In a way I am almost glad England failed to grind out a draw against Sri Lanka. Had they done so it would have been seen by many as some sort of miraculous escape. Backs to the wall, stoic defence when the chips were down. It must not, however, detract from a dire performance. For the umpteenth time the batsmen have let us down. The last Ashes on English soil were won despite, not because of our batsmen and the overall picture hasn’t improved since then.
In this test the batting line up failed against a very mediocre bowling attack (God help them if Lasith Malinga or Muttiah Muralitharin had been playing) and the bowling attack failed too. Shocking performance all round really. We should have had them out in the first test too and a 1–1 draw sounds a lot better than a home-series defeat.
Commentators are starting to call for Captain Cook’s head served up on a silver platter. As opener the side look to Cook to be there, to support the side as they look to put the runs on the board. Cook is enduring a shocking run of form and questions are starting to be asked – both about his position at the top of the order and as captain. But the question remains – what is the alternative? Drop him from both roles? That would mean either a tried, tested and failed option as opener (Carberry / Compton) or another rookie in the side – a rookie supporting fellow rookies Sam Robson, Gary Ballance, Moeen Ali and relative newcomer, Joe Root. Then you have the question about who skippers the side? If you go with the old adage of never picking a bowler as your captain then Ian Bell is the only contender. He’s stood in for Cook on occasion but it would be a mighty gamble giving him the armband.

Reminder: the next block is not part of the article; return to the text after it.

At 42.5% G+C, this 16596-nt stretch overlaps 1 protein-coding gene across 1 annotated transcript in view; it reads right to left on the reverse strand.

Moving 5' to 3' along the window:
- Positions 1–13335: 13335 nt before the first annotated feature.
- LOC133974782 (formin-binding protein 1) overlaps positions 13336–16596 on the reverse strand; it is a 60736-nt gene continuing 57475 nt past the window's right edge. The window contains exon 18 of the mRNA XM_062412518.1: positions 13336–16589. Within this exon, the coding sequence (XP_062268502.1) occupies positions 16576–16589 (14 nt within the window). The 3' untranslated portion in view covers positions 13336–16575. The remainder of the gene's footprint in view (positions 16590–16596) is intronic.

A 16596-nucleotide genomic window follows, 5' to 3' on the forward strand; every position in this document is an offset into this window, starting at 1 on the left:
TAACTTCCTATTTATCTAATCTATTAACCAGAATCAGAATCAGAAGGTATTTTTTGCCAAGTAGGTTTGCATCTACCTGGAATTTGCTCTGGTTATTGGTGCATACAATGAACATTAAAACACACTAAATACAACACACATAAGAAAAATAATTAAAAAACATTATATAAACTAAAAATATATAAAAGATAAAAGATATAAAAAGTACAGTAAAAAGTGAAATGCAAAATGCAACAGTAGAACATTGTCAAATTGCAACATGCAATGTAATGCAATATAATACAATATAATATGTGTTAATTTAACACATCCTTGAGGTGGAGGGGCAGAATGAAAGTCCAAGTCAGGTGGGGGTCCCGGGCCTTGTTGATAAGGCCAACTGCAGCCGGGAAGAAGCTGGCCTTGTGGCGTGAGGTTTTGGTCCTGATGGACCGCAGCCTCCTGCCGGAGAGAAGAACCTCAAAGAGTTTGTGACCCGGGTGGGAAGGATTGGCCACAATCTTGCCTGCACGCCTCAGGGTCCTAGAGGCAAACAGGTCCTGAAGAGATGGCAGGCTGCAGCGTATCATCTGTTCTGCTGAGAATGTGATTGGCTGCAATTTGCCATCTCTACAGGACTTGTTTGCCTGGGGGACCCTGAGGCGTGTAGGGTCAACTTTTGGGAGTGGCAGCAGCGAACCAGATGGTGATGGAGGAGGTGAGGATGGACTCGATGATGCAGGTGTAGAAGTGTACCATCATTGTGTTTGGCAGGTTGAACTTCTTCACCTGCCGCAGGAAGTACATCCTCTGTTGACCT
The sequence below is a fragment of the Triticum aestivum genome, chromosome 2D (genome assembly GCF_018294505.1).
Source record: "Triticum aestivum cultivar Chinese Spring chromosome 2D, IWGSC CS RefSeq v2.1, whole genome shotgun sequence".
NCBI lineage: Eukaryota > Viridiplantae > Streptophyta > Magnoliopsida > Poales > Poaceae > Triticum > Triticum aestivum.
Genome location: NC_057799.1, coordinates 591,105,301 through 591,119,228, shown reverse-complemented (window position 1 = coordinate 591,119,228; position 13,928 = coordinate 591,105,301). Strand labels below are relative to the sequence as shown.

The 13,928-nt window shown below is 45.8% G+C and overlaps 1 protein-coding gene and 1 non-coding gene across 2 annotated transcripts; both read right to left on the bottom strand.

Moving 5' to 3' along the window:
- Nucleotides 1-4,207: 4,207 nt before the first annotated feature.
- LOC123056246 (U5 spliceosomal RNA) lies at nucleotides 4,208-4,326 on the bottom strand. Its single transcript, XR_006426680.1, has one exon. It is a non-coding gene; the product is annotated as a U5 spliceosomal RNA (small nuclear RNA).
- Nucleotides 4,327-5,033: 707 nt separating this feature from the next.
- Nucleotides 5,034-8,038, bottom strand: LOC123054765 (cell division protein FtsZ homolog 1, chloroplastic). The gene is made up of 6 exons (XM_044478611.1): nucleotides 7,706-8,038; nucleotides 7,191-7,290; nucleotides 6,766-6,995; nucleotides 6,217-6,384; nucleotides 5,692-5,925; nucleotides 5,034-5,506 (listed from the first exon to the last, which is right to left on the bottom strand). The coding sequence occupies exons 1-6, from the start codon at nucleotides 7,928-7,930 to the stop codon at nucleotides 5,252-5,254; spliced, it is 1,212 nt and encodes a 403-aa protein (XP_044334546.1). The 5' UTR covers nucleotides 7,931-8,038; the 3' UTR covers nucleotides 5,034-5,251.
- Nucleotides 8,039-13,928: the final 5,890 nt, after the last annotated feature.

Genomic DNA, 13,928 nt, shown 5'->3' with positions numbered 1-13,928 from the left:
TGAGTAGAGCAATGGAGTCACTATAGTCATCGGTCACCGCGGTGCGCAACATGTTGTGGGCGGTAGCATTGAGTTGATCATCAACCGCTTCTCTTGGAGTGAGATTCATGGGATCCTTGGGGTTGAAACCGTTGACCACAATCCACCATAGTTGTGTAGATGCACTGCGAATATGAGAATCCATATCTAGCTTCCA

So instead you keep a cool head and look at Cook’s record. As a batsman he is undoubtedly world class. If he keeps his place there is every likelihood he will become England’s record run scorer. Class always shines through and I would back him to regain his touch.
As a captain he’s done pretty well. Some would accuse him of being too defensive others attack him for a perceived lack of dynamism. Certainly I would prefer a Michael Vaughan at the helm but Cook is who we have.
What should happen is that we appoint a manager who takes every responsibility away from the Captain (whoever that may be) and deals with it himself. All the captain would have to focus on is his own game and the side’s overall performance on the field of play. I may have misheard but I’m sure someone said that from the toss at the start of the match until he got back into the dressing room, Cook had to conduct 15 media interviews. Each one meant him having to watch every word that came forth from his mouth. Each one making him think hard about his answers. That can’t be good. The captain needs to be thinking about how he is going to marshal the troops in battle and ultimately win the game. A manager would be more of a focal point with the captain almost invisible but to his on-field charges. The manager would then take on the post-match press conference and be the one who deals with the big issues such as the Pietersen affair. Sure, the captain can have an input, but behind the scenes, away from the public gaze.
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